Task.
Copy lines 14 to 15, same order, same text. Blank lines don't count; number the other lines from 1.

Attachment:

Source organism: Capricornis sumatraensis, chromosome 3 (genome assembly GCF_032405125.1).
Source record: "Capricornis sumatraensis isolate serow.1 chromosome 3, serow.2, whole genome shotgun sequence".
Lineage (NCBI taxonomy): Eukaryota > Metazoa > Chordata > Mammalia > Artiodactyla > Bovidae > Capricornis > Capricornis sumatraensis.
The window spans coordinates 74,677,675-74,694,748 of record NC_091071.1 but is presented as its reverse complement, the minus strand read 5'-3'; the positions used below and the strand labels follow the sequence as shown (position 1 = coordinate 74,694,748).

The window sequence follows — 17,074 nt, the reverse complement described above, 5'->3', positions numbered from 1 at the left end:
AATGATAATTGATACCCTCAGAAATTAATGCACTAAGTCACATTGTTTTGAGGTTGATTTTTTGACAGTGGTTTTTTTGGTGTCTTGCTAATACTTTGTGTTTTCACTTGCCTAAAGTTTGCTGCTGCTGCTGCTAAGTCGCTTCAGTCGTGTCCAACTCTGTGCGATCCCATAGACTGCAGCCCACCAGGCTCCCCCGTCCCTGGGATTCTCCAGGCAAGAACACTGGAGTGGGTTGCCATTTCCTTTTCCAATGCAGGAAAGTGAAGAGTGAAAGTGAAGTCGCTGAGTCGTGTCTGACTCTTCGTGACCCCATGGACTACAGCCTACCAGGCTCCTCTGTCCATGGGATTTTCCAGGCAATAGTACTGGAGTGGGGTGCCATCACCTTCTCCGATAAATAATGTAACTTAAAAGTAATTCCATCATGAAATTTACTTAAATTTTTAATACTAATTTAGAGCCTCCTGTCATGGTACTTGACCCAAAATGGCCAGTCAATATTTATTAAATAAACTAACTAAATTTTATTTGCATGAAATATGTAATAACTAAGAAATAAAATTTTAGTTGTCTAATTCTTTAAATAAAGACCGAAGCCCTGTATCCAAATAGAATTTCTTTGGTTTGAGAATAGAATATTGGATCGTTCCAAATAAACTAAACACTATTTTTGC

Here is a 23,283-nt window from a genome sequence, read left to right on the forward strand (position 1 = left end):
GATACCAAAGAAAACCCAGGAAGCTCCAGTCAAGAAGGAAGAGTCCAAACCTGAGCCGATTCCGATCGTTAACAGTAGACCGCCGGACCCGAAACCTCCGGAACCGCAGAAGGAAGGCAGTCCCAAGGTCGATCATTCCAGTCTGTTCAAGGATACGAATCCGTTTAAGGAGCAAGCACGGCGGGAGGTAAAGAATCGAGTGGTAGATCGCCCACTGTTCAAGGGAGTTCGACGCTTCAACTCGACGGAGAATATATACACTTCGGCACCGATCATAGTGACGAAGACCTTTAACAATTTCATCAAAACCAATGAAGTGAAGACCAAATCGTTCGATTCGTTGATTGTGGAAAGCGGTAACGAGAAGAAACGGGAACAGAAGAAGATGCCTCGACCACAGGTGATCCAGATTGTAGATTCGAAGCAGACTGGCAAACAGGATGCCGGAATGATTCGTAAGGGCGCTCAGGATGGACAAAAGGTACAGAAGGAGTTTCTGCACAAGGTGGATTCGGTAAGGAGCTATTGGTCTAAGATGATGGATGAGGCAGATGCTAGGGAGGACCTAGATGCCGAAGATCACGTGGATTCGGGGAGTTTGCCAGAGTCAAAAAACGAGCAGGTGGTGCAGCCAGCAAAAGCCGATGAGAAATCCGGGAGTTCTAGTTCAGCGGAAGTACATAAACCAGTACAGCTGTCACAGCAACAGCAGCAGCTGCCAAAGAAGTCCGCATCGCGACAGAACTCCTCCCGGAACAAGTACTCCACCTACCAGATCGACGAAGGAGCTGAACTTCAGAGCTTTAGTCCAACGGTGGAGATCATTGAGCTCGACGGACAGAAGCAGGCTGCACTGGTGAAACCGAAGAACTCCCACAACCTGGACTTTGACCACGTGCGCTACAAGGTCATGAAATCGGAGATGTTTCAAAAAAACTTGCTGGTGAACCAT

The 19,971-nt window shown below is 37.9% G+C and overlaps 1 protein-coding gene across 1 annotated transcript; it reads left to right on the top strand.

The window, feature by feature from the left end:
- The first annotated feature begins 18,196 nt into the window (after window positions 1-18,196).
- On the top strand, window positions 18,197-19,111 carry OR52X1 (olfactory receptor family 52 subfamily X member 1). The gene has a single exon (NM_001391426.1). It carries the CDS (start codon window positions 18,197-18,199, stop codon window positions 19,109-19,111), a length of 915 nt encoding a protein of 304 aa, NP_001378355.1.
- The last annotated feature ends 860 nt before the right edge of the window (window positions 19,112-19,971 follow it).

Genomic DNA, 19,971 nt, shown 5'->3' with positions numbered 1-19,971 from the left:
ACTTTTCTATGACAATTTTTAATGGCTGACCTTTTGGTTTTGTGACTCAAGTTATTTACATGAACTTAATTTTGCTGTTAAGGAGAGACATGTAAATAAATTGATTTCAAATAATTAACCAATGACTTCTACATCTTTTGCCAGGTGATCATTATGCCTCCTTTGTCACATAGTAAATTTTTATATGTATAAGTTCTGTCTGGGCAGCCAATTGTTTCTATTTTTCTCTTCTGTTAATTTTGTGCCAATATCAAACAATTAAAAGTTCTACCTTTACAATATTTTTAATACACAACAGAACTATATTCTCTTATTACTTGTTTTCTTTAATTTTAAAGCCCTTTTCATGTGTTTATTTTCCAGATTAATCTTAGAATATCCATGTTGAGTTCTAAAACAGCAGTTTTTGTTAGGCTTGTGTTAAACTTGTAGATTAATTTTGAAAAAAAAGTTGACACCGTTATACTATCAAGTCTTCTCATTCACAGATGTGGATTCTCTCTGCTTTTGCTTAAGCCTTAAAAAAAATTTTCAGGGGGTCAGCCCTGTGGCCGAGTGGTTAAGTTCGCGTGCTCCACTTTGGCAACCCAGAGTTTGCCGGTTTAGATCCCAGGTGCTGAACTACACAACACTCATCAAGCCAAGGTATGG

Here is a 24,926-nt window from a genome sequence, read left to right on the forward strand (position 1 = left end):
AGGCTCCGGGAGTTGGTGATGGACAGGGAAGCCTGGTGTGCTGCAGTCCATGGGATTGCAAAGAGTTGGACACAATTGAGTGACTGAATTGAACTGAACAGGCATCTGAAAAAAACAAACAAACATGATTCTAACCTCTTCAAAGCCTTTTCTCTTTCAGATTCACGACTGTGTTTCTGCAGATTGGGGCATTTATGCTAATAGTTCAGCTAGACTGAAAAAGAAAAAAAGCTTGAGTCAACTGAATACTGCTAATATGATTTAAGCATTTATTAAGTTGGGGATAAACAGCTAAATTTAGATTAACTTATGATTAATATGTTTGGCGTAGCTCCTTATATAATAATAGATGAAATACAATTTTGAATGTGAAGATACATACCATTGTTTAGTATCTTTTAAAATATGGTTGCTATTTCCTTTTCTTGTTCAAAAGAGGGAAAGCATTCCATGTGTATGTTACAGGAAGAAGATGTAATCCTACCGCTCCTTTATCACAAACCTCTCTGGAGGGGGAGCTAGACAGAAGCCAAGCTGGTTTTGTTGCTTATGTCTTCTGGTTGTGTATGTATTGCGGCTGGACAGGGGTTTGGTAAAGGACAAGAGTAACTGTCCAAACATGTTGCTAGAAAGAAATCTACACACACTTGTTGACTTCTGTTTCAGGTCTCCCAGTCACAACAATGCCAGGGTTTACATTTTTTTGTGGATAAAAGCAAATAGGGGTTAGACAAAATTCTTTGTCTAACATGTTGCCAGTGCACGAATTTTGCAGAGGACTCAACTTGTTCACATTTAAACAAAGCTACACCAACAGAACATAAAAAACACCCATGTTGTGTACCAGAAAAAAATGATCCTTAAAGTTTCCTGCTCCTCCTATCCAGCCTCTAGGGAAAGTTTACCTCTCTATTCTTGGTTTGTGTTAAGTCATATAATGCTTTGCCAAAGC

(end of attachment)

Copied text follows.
Genomic DNA, 19,971 nt, shown 5'->3' with positions numbered 1-19,971 from the left:
ACTTTTCTATGACAATTTTTAATGGCTGACCTTTTGGTTTTGTGACTCAAGTTATTTACATGAACTTAATTTTGCTGTTAAGGAGAGACATGTAAATAAATTGATTTCAAATAATTAACCAATGACTTCTACATCTTTTGCCAGGTGATCATTATGCCTCCTTTGTCACATAGTAAATTTTTATATGTATAAGTTCTGTCTGGGCAGCCAATTGTTTCTATTTTTCTCTTCTGTTAATTTTGTGCCAATATCAAACAATTAAAAGTTCTACCTTTACAATATTTTTAATACACAACAGAACTATATTCTCTTATTACTTGTTTTCTTTAATTTTAAAGCCCTTTTCATGTGTTTATTTTCCAGATTAATCTTAGAATATCCATGTTGAGTTCTAAAACAGCAGTTTTTGTTAGGCTTGTGTTAAACTTGTAGATTAATTTTGAAAAAAAAGTTGACACCGTTATACTATCAAGTCTTCTCATTCACAGATGTGGATTCTCTCTGCTTTTGCTTAAGCCTTAAAAAAAATTTTCAGGGGGTCAGCCCTGTGGCCGAGTGGTTAAGTTCGCGTGCTCCACTTTGGCAACCCAGAGTTTGCCGGTTTAGATCCCAGGTGCTGAACTACACAACACTCATCAAGCCAAGGTATGG